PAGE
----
Seeking a second opinion: When, why, and how?

In many cases, another physician's perspective about a proposed heart procedure can be helpful.

Published: October, 2017

You've just found out that several of your heart's arteries are almost completely blocked. Your doctor believes bypass surgery is the best treatment option for you, but you wonder if a less invasive procedure might be possible. Or perhaps you have a heart valve that isn't working well — should you have it repaired, or fully replaced?

These scenarios are two heart-related examples that often prompt people to seek a second opinion. "But any time a physician suggests a surgery or procedure, consulting another doctor often makes sense, especially if you have questions that aren't being explained in a way that makes sense to you," says cardiologist Dr. Dale Adler, professor of medicine at Harvard Medical School.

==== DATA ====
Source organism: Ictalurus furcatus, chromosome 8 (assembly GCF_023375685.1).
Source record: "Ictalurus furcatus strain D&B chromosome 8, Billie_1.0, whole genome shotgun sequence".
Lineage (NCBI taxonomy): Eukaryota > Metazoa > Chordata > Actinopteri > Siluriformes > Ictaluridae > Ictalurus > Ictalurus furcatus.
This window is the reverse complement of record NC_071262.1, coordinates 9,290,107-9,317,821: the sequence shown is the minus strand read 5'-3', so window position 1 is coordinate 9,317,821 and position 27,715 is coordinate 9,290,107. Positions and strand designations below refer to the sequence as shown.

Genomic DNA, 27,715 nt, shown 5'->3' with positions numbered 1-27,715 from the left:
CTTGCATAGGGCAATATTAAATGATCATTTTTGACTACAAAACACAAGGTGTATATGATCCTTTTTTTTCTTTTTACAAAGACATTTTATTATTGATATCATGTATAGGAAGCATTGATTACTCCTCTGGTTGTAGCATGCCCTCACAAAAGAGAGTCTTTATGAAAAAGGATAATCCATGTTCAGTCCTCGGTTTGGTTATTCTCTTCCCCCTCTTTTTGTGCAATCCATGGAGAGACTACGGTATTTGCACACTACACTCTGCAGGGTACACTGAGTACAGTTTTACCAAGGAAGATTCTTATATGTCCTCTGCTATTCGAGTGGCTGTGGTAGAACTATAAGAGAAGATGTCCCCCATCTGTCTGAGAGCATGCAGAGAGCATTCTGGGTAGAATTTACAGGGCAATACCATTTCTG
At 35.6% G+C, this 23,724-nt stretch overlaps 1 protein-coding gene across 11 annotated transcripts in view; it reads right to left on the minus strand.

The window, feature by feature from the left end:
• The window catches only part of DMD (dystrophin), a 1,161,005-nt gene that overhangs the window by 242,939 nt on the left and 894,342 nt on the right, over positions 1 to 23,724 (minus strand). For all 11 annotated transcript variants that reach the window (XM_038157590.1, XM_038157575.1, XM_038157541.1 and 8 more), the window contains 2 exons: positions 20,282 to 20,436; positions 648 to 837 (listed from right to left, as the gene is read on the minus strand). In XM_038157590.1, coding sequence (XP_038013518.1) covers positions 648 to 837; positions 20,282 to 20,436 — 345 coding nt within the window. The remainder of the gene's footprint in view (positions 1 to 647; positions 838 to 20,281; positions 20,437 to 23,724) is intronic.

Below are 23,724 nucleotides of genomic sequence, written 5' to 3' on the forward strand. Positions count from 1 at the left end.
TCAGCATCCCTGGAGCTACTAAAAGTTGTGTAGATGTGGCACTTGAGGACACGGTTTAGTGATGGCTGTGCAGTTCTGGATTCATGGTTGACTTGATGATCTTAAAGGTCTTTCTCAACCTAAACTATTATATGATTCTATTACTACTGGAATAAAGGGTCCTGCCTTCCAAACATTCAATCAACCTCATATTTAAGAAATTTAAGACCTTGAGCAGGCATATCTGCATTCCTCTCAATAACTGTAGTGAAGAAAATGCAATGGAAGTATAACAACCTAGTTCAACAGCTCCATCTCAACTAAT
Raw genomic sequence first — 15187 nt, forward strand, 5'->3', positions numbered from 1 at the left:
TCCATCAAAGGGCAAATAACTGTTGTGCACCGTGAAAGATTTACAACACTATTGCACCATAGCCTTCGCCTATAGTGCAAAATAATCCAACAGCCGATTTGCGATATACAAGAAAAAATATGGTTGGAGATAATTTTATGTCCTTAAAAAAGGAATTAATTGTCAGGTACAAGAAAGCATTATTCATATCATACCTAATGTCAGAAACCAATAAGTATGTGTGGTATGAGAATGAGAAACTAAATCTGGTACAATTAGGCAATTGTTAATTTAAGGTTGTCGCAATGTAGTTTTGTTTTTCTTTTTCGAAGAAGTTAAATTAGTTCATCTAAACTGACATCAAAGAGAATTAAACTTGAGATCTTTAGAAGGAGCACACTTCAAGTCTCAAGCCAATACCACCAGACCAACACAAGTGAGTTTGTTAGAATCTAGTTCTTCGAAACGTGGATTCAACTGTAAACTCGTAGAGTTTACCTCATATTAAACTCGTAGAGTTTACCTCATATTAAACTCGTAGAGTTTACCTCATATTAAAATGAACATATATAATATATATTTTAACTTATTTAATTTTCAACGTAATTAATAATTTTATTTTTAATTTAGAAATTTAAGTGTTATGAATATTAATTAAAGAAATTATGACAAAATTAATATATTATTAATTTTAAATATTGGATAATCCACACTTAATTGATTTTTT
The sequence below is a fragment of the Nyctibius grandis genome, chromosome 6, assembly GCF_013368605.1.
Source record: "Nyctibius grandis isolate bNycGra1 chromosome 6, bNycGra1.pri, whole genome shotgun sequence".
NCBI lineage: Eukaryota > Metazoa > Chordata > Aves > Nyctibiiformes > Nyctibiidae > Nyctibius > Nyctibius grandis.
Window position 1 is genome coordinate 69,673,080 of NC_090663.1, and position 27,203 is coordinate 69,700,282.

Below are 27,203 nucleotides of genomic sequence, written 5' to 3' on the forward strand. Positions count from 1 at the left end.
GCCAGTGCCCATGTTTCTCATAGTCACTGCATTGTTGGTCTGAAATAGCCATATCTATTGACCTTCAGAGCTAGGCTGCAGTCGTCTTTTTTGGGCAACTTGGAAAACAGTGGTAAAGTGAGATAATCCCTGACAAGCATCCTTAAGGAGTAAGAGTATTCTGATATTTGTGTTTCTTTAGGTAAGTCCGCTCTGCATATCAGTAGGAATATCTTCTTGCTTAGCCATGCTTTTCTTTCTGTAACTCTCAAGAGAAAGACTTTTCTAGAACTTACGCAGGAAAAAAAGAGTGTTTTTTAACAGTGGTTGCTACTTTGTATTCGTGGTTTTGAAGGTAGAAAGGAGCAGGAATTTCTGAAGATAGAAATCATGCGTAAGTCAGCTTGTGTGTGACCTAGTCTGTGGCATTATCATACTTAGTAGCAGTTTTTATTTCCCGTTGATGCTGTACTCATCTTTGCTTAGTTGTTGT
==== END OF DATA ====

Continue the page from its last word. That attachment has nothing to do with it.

To continue reading this article, you must log in.
  • Research health conditions
  • Check your symptoms
  • Prepare for a doctor's visit or test
  • Find the best treatments and procedures for you
  • Explore options for better nutrition and exercise
Learn more about the many benefits and features of joining Harvard Health Online »